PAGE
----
by Pat Kramer
Some of City of Hope’s recently arrived scientists have moved into a new haven that houses critical laboratory space and equipment meant to boost advances in the organization’s research efforts.
The Flower Building, less than a mile away from the Duarte campus at 1710 Flower Ave., off Highland Avenue, opened in mid-October. City of Hope leaders said the research space plays a key part in achieving national excellence in developmental therapeutics, one of the elements of the institution’s strategic plan.
Some of Beckman Research Institute’s newest research laboratories and cores — including Synthetic Chemistry, High Throughput Screening, and Functional Genomics — have begun moving into the building. These new core facilities will support research throughout City of Hope.
Between 75 and 95 staff members will work within the building’s 24,000 square feet of developed laboratory space. The new facility includes five 2,300 to 3,000-square-foot lab spaces, as well as dozens of smaller labs. The building, purchased in 2003, formerly housed employees from Baxter International Inc. and will continue undergoing renovation during the coming weeks.
“With the institute’s recent recruitment of new investigators, we needed large amounts of space to provide labs for them,” said support scientist Jim Bolen. “Some of the investigators housed at Flower will eventually relocate to the Familian BMT building when its renovations are finished. The space provided at Flower and Familian BMT will allow us to continue to recruit while building larger facilities with increased research space.”
The Flower Building welcomes an expanding Developmental Cancer Therapeutics Program led by Richard Jove, Ph.D., professor and chair of the Department of Molecular Medicine, and Yun Yen, M.D., Ph.D., professor and director of the Division of Clinical and Molecular Pharmacology.
Flower will house these newly expanded Functional Genomics Core facilities and resources: Affymetrix GeneChip array and microarray data analysis, directed by Xiwei Wu, M.D., Ph.D.; RNAi and validation, directed by Claudia Kowolik, Ph.D.; and genetic markers, directed by Garry Larson, Ph.D. City of Hope researchers will have access to core facilities and services at Flower by year’s end, Jove said.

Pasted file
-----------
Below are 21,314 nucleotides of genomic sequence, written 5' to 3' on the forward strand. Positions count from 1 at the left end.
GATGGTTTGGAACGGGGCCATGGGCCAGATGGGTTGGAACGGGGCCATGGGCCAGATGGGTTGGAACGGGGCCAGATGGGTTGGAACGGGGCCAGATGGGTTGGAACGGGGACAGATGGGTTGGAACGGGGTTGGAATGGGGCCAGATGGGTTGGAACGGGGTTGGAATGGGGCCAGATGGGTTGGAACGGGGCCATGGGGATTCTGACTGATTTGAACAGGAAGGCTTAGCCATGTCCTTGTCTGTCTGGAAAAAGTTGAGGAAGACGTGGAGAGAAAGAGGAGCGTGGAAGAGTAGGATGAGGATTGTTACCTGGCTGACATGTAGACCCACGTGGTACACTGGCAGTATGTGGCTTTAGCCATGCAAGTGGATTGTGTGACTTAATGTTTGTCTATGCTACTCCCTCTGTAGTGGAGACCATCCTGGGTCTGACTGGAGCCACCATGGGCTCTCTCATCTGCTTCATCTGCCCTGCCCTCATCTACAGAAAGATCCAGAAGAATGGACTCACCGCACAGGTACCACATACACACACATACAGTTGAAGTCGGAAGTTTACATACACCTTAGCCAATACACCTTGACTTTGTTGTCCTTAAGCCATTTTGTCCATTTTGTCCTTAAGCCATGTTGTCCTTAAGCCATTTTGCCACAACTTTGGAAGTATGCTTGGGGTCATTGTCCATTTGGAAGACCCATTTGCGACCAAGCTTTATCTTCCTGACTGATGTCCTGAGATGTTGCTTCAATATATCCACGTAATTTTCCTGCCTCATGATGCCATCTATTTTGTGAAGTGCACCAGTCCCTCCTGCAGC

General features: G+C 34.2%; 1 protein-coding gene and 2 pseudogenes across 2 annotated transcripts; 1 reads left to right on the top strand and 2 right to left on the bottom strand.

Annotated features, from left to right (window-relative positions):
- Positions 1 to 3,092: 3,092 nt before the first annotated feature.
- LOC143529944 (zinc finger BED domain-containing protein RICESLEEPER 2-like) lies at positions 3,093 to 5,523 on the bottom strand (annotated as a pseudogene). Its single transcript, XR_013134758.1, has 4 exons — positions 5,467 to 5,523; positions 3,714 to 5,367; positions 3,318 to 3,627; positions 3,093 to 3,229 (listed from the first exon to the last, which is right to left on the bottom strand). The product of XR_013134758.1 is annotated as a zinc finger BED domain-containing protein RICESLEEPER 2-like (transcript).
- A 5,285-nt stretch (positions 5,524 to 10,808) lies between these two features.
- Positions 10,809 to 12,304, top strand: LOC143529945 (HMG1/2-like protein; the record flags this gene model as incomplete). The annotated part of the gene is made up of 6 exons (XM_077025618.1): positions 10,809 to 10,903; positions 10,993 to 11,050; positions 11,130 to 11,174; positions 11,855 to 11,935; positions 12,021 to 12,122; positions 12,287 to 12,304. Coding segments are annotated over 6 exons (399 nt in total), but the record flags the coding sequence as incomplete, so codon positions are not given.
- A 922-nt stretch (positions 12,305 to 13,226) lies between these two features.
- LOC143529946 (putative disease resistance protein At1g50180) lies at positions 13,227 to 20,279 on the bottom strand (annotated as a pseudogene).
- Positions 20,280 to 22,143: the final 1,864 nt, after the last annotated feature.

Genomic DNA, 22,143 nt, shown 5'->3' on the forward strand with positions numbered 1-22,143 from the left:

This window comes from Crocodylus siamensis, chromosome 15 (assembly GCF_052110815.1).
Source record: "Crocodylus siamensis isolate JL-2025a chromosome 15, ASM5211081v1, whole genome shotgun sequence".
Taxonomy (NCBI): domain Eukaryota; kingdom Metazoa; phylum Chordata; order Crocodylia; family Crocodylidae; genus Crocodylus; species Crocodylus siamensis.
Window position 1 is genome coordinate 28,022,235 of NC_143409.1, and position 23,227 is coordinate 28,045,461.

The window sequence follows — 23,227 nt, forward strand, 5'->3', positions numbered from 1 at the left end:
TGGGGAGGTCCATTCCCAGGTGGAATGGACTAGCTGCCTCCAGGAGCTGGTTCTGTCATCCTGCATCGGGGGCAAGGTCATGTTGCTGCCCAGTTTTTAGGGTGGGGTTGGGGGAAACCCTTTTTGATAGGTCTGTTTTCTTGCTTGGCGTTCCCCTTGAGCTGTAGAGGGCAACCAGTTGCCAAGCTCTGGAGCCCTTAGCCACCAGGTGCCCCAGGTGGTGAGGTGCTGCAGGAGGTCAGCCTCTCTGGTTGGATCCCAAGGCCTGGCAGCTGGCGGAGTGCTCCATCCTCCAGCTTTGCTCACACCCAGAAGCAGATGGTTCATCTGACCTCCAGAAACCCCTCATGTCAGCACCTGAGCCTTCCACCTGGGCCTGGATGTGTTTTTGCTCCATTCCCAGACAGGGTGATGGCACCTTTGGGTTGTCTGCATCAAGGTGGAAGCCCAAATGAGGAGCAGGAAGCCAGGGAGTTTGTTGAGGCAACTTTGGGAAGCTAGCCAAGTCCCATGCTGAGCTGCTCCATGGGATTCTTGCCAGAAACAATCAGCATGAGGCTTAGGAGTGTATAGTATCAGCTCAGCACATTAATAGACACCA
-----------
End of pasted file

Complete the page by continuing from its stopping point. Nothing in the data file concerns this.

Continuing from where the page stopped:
Jove also is enthusiastic about advances in synthetic chemistry bound to come out of the Flower Building, which houses newly recruited chemist David Horne, Ph.D., professor and associate chair of the Department of Molecular Medicine.
“Dr. Horne is taking the Developmental Cancer Therapeutics Program to a whole new level with his synthetic organic chemistry group,” said Jove. “While we have always had a really strong peptide and DNA synthesis group, this new synthetic capability is central to the strategic plan to develop molecular targeted therapies for more effective and less toxic treatment of cancer.”
The High Throughput Screening (HTS) core facility also adds another key resource. M.L. Richard Yip, Ph.D., associate research scientist in the Department of Molecular Medicine and the Developmental Cancer Therapeutics Program, leads the HTS core.
Dr. Yip’s work will greatly facilitate City of Hope’s efforts in identifying small molecules and natural products that have potential to be developed into cancer therapies,” said Jove, “while Dr. Horne will lead City of Hope’s efforts in translational medicinal chemistry, which aims to turn discoveries of these anticancer compounds into new drug treatments for cancer patients.”
Theodore G. Krontiris, M.D., Ph.D., director of City of Hope Comprehensive Cancer Center, and Fong-Fong Chu, Ph.D., associate professor in the Division of Radiation Biology, also have labs in Flower.
New investigators Janice Huss, Ph.D., assistant professor in the Division of Gene Regulation and Drug Discovery, Huiqing Wu, M.D., assistant professor in the Division of Anatomic Pathology, Tiziano Barberi, Ph.D., assistant professor in the Department of Neurosciences, and James Ito, M.D., chief of the Division of Infectious Diseases, will temporarily work in the Flower Building until renovation of Familian BMT is complete.